During my pregnancy, I’ll take more than 30 flights, mostly for work. When I first became pregnant, I did a lot of research about whether flying was safe during the first and second trimesters. After all, flying inherently exposes you to radiation, which can impact a growing baby.
However, you have to fly very frequently, at high altitudes (like on transcontinental or international flights), or during solar flare events to get dosed with a potentially harmful amount of radiation. People who fly very regularly, like busy flight attendants, may have a slightly increased risk of miscarriage during the first trimester as a result (Source). But most of us – even semi-regular business travelers – don’t need to worry about in-flight risks to our unborn children.
One thing that has continued to stress me out, however, is going through the security line. I’m especially concerned about the new full body scanning technology that the Transportation Security Administration (TSA) has implemented.
Click to read more about whether experts believe full body scanners should be a concern.
There are two types of full body scanners in use: one uses radio frequency energy, and another that uses X-rays (this one is known as the backscatter machine). The radio frequency technology apparently “deliver(s) 10,000 times less energy than your cell phone.” The backscatter machines use a very low level of radiation to bounce radiation off the skin (if it was stronger, you’d be able to see bones and organs!) (Source).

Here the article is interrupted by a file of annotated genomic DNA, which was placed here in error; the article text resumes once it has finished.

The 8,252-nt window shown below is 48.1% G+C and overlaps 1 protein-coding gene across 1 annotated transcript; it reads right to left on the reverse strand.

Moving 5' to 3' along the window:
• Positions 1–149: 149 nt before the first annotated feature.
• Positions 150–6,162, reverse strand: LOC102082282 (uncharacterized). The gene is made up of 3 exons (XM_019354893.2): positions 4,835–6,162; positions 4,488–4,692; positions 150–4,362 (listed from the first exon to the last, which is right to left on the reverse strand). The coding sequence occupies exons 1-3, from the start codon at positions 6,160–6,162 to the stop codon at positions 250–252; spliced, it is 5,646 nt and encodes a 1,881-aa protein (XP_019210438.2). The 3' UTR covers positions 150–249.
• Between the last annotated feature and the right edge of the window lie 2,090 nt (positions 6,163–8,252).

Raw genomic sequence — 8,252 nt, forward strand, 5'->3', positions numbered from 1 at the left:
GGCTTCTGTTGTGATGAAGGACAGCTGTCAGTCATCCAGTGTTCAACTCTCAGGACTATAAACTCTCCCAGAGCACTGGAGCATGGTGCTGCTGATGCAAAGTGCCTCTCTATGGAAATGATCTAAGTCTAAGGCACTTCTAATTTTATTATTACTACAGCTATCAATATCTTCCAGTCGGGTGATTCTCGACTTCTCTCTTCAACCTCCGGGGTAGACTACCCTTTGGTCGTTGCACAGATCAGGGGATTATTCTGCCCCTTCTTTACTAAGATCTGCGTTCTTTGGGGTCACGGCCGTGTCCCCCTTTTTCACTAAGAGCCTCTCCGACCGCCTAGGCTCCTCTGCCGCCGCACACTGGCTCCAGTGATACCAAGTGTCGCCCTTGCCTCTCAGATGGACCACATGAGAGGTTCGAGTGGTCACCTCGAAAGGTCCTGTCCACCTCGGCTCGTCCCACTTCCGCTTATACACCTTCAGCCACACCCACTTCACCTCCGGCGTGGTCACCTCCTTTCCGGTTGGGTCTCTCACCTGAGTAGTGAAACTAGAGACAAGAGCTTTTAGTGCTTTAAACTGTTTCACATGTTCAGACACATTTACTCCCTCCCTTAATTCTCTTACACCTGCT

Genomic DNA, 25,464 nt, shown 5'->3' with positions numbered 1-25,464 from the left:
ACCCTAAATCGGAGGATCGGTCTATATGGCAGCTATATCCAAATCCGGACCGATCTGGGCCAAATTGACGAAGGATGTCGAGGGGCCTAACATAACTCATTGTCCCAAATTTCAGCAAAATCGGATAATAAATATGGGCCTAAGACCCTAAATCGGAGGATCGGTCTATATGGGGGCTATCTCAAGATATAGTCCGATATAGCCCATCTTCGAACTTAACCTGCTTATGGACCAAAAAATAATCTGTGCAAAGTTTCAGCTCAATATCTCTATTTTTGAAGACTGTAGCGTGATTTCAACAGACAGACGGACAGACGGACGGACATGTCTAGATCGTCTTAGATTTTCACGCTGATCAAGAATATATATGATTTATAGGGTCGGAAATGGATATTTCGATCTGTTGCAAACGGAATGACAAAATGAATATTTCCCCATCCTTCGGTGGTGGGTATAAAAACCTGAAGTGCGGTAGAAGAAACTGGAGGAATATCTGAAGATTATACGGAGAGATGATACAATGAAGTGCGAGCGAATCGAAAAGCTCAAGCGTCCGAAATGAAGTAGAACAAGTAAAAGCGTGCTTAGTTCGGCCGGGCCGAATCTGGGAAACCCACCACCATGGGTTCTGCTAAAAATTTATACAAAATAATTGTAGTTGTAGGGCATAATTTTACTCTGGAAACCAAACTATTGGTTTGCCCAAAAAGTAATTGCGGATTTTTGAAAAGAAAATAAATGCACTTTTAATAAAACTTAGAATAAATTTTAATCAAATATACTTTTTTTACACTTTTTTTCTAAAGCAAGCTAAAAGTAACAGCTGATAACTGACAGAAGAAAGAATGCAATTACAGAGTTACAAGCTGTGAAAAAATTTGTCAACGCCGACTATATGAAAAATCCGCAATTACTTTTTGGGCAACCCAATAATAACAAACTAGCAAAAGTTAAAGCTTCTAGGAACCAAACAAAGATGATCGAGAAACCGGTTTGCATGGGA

According to the TSA, “Backscatter technology was evaluated by the Food and Drug Administration’s (FDA) Center for Devices and Radiological Health (CDRH), the National Institute for Standards and Technology (NIST), and the Johns Hopkins University Applied Physics Laboratory (APL). All results confirmed that the radiation doses for the individuals being screened, operators, and bystanders were well below the dose limits specified by the American National Standards Institute (ANSI).” (Source) To put it in perspective, TSA says that “each scan emits less than 1/1,000 of the radiation given off in a standard chest X-ray, or the equivalent of two minutes of high-altitude flight.” (Source)
Many experts agree that the level of radiation emitted by the backscatter machines is so low that even pregnant women don’t need to be concerned.
But my concern isn’t when the machines work the way they’re intended – I’m concerned about what happens if the machine malfunctions. I’m also concerned that there isn’t enough impartial research to back-up the TSA’s findings. And there’s been so many times that our government and science said something was perfectly safe… until they finally decided – twenty years too late – that it wasn’t so safe after all. I understand and completely support the need for increased airport security measures, but I’m just not willing to blindly put my baby’s health in the hands of a government agency.
So what do I do? Regardless of whether I get funneled to the backscatter line or the metal detector line, I ask for a manual pat-down. A female TSA agent comes over and uses her hands to check that I’m not carrying anything on me. While the pat-down takes about two minutes, the wait for an agent usually takes five. It definitely means more time in the security line, but to me – it’s worth it.
Do you go through the full body scanner at the airport?